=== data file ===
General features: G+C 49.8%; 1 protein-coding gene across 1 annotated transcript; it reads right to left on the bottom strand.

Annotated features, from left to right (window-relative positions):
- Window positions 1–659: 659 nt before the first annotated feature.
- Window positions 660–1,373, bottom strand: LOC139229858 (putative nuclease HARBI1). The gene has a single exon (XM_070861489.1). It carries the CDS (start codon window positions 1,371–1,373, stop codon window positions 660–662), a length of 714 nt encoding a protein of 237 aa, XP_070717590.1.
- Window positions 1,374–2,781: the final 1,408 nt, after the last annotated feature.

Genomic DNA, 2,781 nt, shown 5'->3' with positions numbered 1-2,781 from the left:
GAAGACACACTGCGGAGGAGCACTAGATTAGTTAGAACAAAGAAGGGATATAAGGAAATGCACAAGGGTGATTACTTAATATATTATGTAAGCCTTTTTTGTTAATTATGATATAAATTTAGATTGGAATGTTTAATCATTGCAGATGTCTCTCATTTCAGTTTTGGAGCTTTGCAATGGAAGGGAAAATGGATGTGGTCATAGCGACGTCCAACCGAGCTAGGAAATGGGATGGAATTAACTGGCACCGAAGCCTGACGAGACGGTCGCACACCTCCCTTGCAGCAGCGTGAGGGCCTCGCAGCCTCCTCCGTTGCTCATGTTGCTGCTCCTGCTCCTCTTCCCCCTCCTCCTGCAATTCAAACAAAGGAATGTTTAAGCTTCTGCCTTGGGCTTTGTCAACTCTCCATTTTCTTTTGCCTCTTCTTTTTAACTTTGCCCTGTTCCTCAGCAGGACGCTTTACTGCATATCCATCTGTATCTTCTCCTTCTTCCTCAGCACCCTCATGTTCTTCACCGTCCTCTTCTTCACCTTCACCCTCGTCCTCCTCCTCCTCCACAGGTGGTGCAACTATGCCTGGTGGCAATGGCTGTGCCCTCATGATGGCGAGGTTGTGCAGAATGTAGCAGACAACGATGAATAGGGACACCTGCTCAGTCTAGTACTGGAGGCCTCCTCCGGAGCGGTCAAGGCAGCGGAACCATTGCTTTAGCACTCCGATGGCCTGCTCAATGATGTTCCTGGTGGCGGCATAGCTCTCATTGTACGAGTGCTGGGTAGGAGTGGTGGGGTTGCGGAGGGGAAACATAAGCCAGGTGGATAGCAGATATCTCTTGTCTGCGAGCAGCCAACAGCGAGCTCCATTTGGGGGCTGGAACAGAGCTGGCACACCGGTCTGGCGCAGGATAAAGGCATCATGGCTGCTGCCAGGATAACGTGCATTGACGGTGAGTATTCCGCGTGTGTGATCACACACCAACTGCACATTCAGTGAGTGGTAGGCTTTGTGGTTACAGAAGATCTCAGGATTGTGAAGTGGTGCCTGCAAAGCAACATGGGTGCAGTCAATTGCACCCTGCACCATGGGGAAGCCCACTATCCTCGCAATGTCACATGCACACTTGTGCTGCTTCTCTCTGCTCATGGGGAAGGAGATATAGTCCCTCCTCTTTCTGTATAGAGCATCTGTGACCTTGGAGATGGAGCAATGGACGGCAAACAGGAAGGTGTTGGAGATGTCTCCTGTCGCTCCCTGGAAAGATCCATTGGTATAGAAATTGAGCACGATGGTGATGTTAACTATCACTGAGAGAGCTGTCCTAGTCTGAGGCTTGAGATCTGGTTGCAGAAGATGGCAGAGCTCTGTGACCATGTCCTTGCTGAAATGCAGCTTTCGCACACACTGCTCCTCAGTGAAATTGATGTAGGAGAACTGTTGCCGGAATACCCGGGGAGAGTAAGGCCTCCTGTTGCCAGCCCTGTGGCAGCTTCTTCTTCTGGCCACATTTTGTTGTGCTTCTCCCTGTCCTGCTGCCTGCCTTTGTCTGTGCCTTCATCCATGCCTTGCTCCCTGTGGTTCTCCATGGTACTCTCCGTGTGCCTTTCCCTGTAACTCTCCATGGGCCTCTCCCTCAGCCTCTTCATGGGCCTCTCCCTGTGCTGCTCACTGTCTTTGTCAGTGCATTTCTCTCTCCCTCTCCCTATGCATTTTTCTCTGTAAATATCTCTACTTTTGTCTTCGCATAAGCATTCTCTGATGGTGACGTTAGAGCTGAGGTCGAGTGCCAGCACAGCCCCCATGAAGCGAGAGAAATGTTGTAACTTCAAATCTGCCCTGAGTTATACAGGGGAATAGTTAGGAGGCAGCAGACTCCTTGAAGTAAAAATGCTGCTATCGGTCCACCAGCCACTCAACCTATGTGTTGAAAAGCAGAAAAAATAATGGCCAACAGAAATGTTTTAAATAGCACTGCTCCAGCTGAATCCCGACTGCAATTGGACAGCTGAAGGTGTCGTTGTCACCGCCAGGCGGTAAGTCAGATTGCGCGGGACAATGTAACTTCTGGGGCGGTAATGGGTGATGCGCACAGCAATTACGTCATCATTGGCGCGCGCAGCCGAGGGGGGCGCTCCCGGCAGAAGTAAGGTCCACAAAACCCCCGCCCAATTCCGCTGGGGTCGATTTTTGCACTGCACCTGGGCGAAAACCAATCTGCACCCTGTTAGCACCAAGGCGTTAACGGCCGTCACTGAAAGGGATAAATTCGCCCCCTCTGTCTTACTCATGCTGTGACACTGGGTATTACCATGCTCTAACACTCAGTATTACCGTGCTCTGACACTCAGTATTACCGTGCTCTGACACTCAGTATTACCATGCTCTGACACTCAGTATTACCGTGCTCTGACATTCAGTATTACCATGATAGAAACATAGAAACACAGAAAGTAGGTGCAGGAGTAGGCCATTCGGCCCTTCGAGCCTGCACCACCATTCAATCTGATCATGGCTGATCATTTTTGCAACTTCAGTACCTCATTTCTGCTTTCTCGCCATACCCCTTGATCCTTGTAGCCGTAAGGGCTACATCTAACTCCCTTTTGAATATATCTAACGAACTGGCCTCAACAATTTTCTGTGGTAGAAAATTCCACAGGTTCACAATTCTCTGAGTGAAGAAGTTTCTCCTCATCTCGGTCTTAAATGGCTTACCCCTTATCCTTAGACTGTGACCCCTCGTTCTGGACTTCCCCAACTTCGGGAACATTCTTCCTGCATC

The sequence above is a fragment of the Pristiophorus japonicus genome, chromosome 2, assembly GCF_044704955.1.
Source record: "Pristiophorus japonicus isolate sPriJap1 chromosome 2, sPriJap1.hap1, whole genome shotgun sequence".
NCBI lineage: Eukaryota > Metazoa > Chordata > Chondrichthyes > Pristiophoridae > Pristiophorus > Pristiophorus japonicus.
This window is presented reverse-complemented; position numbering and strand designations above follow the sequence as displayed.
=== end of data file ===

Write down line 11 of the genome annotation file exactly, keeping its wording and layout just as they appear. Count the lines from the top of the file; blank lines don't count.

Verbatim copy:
This window is presented reverse-complemented; position numbering and strand designations above follow the sequence as displayed.